First responder in T.O. mass shooting ‘died a hero’Free Access



 

Ron Helus photo courtesy of Ventura County Sheriff

Trained, poised and ready, Ventura County Sheriff’s Sgt. Ron Helus responded to the mass shooting Wednesday night at Borderline Bar—and made the ultimate sacrifice.

Helus, a 29-year veteran of the department, is being hailed a hero today for charging into the restaurant first in an attempt by law enforcement to stop the shooter and save lives. He paid for his actions with his own life.
“Ron was a hardworking, dedicated sheriff’s sergeant. He was totally committed,” Ventura County Sheriff Geoff Dean said. “He gave his all. . . . As I told his wife, he died a hero. He went in to save lives, to save other people.”
Helus, 54, was working a nearby traffic stop when he heard the call of “shots fired” at 11:20 p.m. Tuesday.

Arriving on scene, Helus heard gunfire from inside the bar where some 175 students were celebrating College Country Night. He and a California Highway Patrol officer entered through the front door Helus was struck multiple times by gunfire from the Glock .45-caliber handgun wielded by shooter Ian Long, Dean said.

A California Highway Patrol officer pulled Helus out of the line of fire. He was transported to Los Robles Regional Medical Center where he later died from his injuries.
Helus, a Moorpark resident, is survived by his wife, Karen, and his son, Jordan. An avid outdoorsman who loved to camp and fish, Helus was planning to retire next year.

“Sgt. Helus was a cop’s cop,” Capt. Garo Kuredjian said. “He was a beloved member of the sheriff’s office. He was a trainer, a mentor, a leader, one who would teach the younger deputies how to become effective patrol officers. We’ll miss him more than words can describe.”

Those who knew and worked with Helus said his heroic actions mirrored who he was: a dedicated and selfless sergeant who loved his job, his family and his community.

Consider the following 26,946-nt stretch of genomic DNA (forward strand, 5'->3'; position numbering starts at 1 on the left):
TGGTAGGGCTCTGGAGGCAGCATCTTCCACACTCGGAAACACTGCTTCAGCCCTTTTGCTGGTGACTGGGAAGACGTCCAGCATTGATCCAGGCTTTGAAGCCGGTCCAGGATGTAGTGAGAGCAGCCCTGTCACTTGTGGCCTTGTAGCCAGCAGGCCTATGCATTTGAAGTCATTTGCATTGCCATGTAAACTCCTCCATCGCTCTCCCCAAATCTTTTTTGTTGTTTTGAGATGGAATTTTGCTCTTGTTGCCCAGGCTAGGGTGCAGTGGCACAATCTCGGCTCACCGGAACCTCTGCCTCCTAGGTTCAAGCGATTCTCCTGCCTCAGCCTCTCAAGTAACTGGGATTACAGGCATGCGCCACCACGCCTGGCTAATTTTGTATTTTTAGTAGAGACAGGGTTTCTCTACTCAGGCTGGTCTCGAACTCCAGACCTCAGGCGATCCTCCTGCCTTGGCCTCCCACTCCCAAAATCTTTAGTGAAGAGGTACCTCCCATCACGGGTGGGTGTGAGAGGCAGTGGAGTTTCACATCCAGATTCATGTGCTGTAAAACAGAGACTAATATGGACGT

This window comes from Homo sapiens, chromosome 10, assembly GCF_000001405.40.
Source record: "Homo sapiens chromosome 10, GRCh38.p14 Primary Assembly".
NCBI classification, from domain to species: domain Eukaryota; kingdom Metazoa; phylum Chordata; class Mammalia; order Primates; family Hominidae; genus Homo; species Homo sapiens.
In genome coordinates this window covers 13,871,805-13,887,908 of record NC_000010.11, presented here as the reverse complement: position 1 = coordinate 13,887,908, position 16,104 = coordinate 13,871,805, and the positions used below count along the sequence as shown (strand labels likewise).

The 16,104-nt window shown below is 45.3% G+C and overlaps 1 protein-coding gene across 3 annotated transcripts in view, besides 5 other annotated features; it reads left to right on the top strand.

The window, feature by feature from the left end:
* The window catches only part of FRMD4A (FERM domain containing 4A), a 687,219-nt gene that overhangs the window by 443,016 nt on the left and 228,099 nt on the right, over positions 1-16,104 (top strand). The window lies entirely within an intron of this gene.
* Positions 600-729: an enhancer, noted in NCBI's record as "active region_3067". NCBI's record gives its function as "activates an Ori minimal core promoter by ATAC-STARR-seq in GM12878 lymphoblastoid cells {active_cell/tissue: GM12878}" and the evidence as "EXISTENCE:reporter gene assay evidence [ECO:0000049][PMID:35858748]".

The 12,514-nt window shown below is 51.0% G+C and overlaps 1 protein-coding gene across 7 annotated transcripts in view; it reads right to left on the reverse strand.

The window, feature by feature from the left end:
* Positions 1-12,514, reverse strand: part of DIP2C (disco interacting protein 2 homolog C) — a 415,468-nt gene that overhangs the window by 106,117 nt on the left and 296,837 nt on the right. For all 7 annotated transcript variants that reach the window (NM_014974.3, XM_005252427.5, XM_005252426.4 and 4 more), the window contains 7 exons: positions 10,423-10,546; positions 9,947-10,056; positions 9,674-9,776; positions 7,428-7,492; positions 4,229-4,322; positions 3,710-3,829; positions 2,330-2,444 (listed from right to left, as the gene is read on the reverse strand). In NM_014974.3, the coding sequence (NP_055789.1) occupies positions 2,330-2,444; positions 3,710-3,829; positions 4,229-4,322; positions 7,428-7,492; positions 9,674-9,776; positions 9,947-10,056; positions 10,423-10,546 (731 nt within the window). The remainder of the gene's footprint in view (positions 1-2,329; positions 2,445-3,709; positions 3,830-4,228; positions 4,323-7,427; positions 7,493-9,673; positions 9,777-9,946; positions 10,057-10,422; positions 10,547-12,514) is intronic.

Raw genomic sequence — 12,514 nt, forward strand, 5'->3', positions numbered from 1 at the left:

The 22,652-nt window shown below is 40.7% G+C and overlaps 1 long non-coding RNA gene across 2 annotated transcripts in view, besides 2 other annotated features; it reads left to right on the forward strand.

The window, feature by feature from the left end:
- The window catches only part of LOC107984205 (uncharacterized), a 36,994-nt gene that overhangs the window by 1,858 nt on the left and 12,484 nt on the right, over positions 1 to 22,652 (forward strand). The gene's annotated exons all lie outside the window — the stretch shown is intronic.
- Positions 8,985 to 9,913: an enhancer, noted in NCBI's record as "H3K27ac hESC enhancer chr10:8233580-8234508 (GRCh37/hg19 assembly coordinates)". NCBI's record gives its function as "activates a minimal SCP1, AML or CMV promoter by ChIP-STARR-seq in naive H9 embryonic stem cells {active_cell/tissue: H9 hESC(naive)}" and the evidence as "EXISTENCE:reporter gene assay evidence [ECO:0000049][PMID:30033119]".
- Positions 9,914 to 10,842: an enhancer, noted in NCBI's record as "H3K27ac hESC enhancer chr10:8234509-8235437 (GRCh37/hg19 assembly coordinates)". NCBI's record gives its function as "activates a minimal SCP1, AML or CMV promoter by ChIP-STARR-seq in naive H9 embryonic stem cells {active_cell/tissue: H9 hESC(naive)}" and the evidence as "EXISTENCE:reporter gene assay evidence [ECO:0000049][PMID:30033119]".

“I’ve known Ron 25 years. He was my first field training officer,” said Senior Dep. Amy Ward, who worked with Helus at the Thousand Oaks Police Department for two decades.
“Not only that, he was my friend. He was the type of sergeant that was always at your side, the first in the door. He’s a true hero.”

During his 29 years with the department, Helus worked narcotics, was a member of the SWAT team and served as an instructor for other deputies.
Ward said that when she was working in the station’s traffic bureau, Helus served as her backup at every stop she made.

“He was the type of sergeant that truly loved his troops and backed his troops,” she said.
In addition to his work with the department, Helus owned a business called Gun Control, which specialized in firearms training and concealed carry permits. He was a graduate of the University of Oklahoma.

“Ron was a great guy, he was close to everyone,” Dean said. “He was a hard worker.”
More than anything, he was a family man who loved to spend time outdoors with his wife and son. Several of his

Facebook photos show him hiking in the mountains and fishing in small streams.

“He loved his job and his family,” Ward said. “He’ll never be forgotten.”